Homemade Baked (not Fried) Whole-Wheat Tortillas


Hello everyone! It’s been a while, and I’m so excited to be back. Life got crazy for a while there (you know how it goes), but now I’ve settled into a rhythm. I’ve been doing so much cooking and experimenting in the kitchen that I just couldn’t stand not sharing anymore.

If today’s recipe sounds complicated and/or scary, fear not. It’s amazingly simple and I’ve made them three times now. They’re worth the work every. single. time.

Jay and I spent a lot of time trying to find tortillas that weren’t full of, you know, everything under the sun. To give you an example, one of the brands that we see at our local grocery store contains the following (massive) list of ingredients: (Note, these are listed under the “Better-For-You” section of their website. Yikes.)

Whole wheat flour, water, vegetable shortening (interesterified soybean oil, hydrogenated soybean oil and/or palm oil), contains 2% or less of: leavening (sodium bicarbonate, sodium aluminum sulfate, corn starch, monocalcium phosphate and/or sodium acid pyrophosphate, calcium sulfate), sugar, salt, preservatives (calcium propionate, sorbic acid and/or citric acid), cellulose gum, distilled monoglycerides, enzymes, wheat starch, calcium carbonate, antioxidants (tocopherols, ascorbic acid), dough conditioners (fumaric acid, sodium metabisulfite and/or mono- and diglycerides).

The recipe I’m going to share with you (from 100 Days of Real Food)? Four ingredients. If you count tap water. Full disclosure though: This dough recipe is so good, I haven’t changed a thing. I’m not even going to give you a recipe (not on this site, anyway). Oops. But I am going to give you a new way to cook the tortillas— by broiling them instead of frying them! There might be something like this in some corner of the internet… but I haven’t been able to find it. I wanted to find a quicker, lower-fat method for cooking this delicious dough that wouldn’t risk setting off the building fire alarm. Again. *ahem*

Moving on! First, make your dough by following this amazing recipe. Then come back here, okay?

Are you back? Great.

I start by taking the freshly made dough (since you use warm water, it’s comfortably warm in your hands– so great on a chilly fall day), and rolling into a long log on a cutting board. I use a sharp knife to cut the dough in half, in half again, and so on until I have about a dozen similarly-sized pieces.


Next, with lightly floured hands, I roll these pieces into balls and stack them on a plate to free up the cutting board for rolling. Now’s the time you’ll want to move an oven rack to the top 1/3 of your oven and turn on your broiler to preheat.

IMG_5819  IMG_5816I lightly flour the cutting board surface, and use a floured rolling pin to roll the balls flat. Since my cutting board is conveniently striped, I roll until I can just see the pattern through the dough. Also, I find it helps to flip the dough over a couple of times throughout rolling.

IMG_5831 IMG_5821As you can see, I stack them on an extra plate as I’m working. The original recipe suggests letting them rest for 15 minutes after rolling. I find that by the time I’m done, the first ones have been sitting for about that long, and can be cooked right away.



Once they’re all rolled out, you can try out my take on cooking them! But first, let’s talk about why:

Pros to broiling instead of frying:
– Quicker than frying one tortilla at a time (since my cast-iron skillet can only hold one).
– Less smoke. (Both olive oil and butter tend to smoke in my apartment, even at the ideal cooking temperature for the tortillas.)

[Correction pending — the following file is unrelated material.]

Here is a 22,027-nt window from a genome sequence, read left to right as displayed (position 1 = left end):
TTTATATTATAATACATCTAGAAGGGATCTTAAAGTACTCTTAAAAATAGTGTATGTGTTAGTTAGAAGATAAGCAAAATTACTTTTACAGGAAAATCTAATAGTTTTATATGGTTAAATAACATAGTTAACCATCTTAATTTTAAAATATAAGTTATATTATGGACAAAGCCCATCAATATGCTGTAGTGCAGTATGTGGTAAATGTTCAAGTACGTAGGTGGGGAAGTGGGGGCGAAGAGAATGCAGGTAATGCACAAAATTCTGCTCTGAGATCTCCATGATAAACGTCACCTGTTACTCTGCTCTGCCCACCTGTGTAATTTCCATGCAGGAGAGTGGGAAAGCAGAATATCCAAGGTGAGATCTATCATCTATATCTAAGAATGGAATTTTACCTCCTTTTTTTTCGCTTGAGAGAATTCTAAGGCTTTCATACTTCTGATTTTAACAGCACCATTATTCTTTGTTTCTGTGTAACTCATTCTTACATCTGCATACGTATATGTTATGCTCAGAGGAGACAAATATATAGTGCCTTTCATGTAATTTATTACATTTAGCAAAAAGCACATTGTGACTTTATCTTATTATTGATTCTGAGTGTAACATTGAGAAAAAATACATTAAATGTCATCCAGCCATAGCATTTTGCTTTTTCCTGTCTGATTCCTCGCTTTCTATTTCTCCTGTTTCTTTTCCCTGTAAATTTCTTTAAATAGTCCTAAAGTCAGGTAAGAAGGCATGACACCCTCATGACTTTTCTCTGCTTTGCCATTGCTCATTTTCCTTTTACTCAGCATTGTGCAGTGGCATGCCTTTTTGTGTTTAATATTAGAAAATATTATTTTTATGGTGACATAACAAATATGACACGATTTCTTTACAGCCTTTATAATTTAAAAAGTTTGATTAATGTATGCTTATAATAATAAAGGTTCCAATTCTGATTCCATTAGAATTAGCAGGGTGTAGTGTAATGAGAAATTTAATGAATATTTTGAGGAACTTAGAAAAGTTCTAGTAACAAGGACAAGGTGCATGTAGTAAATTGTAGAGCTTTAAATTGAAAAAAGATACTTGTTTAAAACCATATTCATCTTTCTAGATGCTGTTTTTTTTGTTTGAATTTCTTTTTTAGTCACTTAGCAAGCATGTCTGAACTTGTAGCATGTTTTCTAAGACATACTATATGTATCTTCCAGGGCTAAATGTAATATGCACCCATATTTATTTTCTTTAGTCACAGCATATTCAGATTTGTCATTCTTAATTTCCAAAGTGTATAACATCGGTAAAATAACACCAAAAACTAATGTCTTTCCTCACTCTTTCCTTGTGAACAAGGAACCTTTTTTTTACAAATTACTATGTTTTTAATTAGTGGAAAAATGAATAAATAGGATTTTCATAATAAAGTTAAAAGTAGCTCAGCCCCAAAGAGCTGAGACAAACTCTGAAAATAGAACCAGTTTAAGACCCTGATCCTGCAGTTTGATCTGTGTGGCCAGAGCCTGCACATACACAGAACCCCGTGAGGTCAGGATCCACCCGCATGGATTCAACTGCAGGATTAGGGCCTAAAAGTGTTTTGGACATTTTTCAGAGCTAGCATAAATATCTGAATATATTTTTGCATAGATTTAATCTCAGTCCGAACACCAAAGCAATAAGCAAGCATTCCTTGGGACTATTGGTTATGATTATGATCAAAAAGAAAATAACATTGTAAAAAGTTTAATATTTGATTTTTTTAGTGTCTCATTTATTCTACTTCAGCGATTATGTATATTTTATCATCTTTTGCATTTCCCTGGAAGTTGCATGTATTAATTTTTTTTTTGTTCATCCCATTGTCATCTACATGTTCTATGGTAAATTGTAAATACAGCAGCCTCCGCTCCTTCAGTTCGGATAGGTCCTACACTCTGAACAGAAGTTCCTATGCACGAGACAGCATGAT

– Less oil/ butter! Instead of adding pats of butter to the pan or a few glugs of olive oil in between each few tortillas, you can cook them on their own. (I know increasing evidence shows that butter is good for you, and we use a LOT of butter in our home, but that doesn’t mean slathering it over everything. ;))

Cons to the broiling method:
– The tortillas can be slightly less pliable, since you’re not keeping them oiled up during cooking
– This method requires a little more attention to time– you’ve got to be quick!

Now that you’ve been educated on the pluses and minuses, let’s do this. Ready?

Place two tortillas side-by-side on a large cookie sheet. Stick them into the oven (on that upper rack you placed), and turn on the oven light so you can see them with the door closed.

You want them to just puff up, but not start browning. (If they brown, they get crunchy.) They should look like this:

IMG_5825Once they’ve puffed, I pulled them out and used a spatula to flip them over before putting them back. You want to cook until the opposite side has just puffed up, too. This will probably vary based on your oven/ how thinly you rolled the tortillas, but for my setup, it took about 30-40 seconds on the top, and 15ish seconds on the bottom. I repeated this for all of the torillas… some did get a bit more crunchy than others.

When they were all done, I put a damp paper towel over the whole stack, and microwaved them for 15 seconds on normal power, to soften any super crunchy bits.


Now let’s compare: The tortilla on the left was cooked under the broiler, while the one on the right was fried with a smidge of olive oil in a cast iron skillet. You can tell that the one on the right is darker (oil-saturated), and I can tell you that it’s slightly more pliable. There wasn’t much of a taste difference between the two, with the exception that the one on the right was a bit more oily (of course).

IMG_5851 These beauties were slated for some butternut squash enchiladas, with black beans and sauteed onions. I didn’t make my own sauce this time, but it’s on my list of skills to acquire soon…

IMG_5852 Yum!

Thanks for reading, and I hope you come back again soon!

– Kaitlin

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